Skip to main content

Rufous Hummingbird

Male Rufous Hummingbird
Rufous Hummingbirds are native to the west coast of North America, where they migrate between their northern breeding grounds and their winter homes down in Mexico. They are quite small, measuring only about 3in (8cm). Males are rufous colored all over, with the exception of a white patch on the throat. Females and juveniles have a greenish tint on their backs. Their diet consists of nectar, sometimes supplemented by insects.

Did you know that Rufous Hummingbirds have the longest migration route of any North American hummingbird? On top of that, if you measure migration in regards to body size, they have one of the longest in the world! Its migration from Alaska to Mexico is over 78,000,000 body lengths. In comparison, the Arctic Tern, whose migration is about three times longer, moves only about 51,000,000 body lengths.

Rufous Hummingbirds also have the distinction of being quite feisty. They are very territorial birds, and will fight for feeding and nesting spots just about anywhere they go, even against much larger Hummingbirds. It helps that they are particularly quick and agile, even for a Hummingbird. They beat their wings 52-62 times per second. During the breeding season, males will perform oval or J-shaped aerial dives in order to impress females.

Rufous Hummingbirds also have excellent memories, and have been know to return to feeder spots year to year, even if the feeder is no longer there.


Popular posts from this blog

Bornean Orangutan

The Bornean Orangutan is one of two extant Orangutan species in the world. It is the third largest primate (after Gorillas) and is the largest primarily tree-dwelling animal in the world. Males are substantially larger than females, and average at around 165lbs. Bornean Orangutans are largely solitary. A handful might live within a small range but they will seldom interact with one another. Males and females only meet up to breed, which happens only once every several years. A young Orangutan will stay with it's mother for about five years, and the females tend to go about eight years between births. That is the longest interim period of any animal! Sadly, the Bornean Orangutans are in a lot of trouble. They need large forests in order to thrive, and deforestation and habitat degradation has left many homeless. They are also hunted for meat and for traditional medicines. Conservation areas are being established to help these guys in the wild, and it is believed that there are a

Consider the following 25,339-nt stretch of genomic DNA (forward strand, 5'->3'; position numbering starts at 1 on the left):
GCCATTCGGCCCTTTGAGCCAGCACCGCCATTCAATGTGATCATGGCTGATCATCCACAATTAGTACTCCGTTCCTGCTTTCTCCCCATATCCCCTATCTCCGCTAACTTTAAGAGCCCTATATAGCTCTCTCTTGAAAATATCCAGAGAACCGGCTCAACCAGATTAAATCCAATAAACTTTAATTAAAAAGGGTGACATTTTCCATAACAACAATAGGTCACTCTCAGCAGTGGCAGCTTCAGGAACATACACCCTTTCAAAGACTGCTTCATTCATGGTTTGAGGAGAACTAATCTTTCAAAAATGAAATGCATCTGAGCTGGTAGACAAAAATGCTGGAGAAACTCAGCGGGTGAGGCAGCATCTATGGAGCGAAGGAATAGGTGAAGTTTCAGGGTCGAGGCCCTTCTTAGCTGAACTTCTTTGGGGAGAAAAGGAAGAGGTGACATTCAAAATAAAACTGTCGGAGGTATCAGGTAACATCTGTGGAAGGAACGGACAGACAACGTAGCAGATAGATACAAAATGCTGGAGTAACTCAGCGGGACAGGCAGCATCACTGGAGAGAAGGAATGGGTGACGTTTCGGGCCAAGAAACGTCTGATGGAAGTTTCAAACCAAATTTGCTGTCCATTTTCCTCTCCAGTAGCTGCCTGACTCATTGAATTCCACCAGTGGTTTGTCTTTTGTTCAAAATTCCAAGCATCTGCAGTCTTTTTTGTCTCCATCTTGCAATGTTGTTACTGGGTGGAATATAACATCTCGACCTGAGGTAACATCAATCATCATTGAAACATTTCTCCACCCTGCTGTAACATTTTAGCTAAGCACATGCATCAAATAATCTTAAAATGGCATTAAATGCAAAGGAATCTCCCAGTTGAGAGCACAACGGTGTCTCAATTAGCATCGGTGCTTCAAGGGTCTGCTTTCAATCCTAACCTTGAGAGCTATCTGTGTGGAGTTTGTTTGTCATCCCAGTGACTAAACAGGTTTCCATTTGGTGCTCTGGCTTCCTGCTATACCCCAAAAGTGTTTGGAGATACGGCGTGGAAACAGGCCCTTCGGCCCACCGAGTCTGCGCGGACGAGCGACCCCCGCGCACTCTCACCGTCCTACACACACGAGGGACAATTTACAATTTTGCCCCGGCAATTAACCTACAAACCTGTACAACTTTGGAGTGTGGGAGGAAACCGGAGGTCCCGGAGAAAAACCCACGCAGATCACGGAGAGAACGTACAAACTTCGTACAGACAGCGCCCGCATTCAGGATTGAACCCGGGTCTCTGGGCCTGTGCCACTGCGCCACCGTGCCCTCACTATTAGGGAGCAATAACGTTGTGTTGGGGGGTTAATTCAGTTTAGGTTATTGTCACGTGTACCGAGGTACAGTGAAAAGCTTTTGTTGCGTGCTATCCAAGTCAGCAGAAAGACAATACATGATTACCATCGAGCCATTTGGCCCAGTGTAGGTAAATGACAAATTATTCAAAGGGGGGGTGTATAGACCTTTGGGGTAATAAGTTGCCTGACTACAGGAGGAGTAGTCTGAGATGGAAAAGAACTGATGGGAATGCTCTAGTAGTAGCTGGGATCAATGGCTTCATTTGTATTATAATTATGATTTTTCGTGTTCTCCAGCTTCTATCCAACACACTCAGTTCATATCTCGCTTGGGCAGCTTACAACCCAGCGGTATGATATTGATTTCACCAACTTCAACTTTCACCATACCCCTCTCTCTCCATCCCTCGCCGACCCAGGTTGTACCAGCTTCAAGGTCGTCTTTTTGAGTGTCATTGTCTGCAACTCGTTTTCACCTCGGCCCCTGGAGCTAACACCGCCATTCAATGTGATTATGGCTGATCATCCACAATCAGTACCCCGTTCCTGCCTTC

For anyone who was counting, yesterday was our birthday-- four years! Four years filled with animals from A to Z, more than 1,100 of them! I can't thank my readers enough, it's been wonderful! And in celebration of that milestone... I'm taking a break. Hopefully not forever, but for a little bit at least. In the mean time I plan on getting a new layout out, along with some updates to some of the older articles. I'll post updates here and on the Facebook page, I'm also brainstorming some new animal-related projects, so keep an eye out! Thanks again for four awesome years!


The Binturong ( Arctictis binturong ) also has an equally awesome alternate common name, the Bearcat! However, it really isn't much of a bear OR a cat. While it is true that it is part of the Feliforma suborder, it is not a member of family Felidae. Binturongs are a part of their own family, Viverridae, which is shared with Civets, Linsangs, and Genets. There are six subspecies of Binturong, all of which have slight differences based upon location and habitat. Binturongs range in body size from 60-100cm in length, (not including their tail which has roughly the same length) and weigh between 20 and 30lbs. Binturongs are nocturnal animals native to the rain forests of South East Asia. The species range spans through several countries including China, Malaysia, Indonesia and the Philippines. They are tree dwelling mammals, and have fully prehensile tails that basically double their body length and can be used to cling to the trees or to grasp food. Binturongs are phe